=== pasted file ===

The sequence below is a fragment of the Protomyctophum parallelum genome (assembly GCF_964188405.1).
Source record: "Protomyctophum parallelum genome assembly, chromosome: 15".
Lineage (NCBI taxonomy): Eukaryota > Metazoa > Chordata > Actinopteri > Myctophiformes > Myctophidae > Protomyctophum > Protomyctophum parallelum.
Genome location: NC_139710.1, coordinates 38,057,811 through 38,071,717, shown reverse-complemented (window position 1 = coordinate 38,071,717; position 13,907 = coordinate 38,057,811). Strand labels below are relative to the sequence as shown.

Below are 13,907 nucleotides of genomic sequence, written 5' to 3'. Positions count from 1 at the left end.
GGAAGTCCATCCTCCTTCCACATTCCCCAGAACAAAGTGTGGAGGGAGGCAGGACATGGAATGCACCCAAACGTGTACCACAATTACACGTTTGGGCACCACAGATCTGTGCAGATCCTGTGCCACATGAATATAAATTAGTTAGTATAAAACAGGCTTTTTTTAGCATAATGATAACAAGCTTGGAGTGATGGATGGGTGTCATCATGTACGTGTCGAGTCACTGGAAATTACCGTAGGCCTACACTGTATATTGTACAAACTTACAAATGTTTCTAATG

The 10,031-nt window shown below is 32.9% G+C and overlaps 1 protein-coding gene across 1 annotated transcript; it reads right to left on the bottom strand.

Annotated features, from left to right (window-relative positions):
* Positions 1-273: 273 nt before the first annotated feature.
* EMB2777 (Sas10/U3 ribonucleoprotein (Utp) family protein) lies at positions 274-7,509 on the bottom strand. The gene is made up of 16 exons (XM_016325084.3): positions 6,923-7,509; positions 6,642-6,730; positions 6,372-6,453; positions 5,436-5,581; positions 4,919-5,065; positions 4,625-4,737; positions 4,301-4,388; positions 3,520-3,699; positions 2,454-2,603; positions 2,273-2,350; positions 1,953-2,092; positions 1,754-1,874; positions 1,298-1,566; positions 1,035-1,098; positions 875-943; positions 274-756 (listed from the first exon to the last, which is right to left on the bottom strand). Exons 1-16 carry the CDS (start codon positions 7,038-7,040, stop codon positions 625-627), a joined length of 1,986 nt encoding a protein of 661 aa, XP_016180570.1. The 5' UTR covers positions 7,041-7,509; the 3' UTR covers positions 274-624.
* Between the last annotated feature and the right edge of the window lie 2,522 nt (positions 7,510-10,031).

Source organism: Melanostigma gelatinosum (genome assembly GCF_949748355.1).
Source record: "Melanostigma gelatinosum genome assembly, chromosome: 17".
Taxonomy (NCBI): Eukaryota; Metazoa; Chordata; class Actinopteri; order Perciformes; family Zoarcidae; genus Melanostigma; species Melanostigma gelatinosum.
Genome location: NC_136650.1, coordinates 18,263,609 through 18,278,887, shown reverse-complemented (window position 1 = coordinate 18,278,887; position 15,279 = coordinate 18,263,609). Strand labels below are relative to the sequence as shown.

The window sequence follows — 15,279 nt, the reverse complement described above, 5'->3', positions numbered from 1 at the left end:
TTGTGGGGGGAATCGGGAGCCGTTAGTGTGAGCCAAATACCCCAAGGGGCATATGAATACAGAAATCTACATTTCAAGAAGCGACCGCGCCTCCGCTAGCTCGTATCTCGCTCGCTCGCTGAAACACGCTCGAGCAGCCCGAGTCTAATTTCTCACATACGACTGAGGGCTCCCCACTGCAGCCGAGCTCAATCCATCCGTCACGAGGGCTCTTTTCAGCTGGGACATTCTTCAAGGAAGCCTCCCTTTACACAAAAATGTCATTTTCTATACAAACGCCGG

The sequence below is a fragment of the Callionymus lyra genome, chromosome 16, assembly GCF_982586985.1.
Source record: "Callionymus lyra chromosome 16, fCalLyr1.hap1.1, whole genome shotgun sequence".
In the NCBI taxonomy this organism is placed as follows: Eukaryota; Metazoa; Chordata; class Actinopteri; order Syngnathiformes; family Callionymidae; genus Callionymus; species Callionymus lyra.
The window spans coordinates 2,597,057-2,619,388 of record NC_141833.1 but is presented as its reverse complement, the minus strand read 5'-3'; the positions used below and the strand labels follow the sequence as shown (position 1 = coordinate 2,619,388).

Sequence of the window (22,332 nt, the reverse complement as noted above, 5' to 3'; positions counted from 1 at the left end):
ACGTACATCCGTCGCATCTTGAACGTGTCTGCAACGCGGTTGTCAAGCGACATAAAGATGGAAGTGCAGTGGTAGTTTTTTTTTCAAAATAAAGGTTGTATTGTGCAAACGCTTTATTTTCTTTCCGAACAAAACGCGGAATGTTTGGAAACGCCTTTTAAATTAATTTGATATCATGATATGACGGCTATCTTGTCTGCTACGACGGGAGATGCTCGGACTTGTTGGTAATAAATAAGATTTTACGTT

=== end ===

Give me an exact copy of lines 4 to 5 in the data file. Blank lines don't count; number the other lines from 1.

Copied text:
Genome location: NC_139710.1, coordinates 38,057,811 through 38,071,717, shown reverse-complemented (window position 1 = coordinate 38,071,717; position 13,907 = coordinate 38,057,811). Strand labels below are relative to the sequence as shown.

Below are 13,907 nucleotides of genomic sequence, written 5' to 3'. Positions count from 1 at the left end.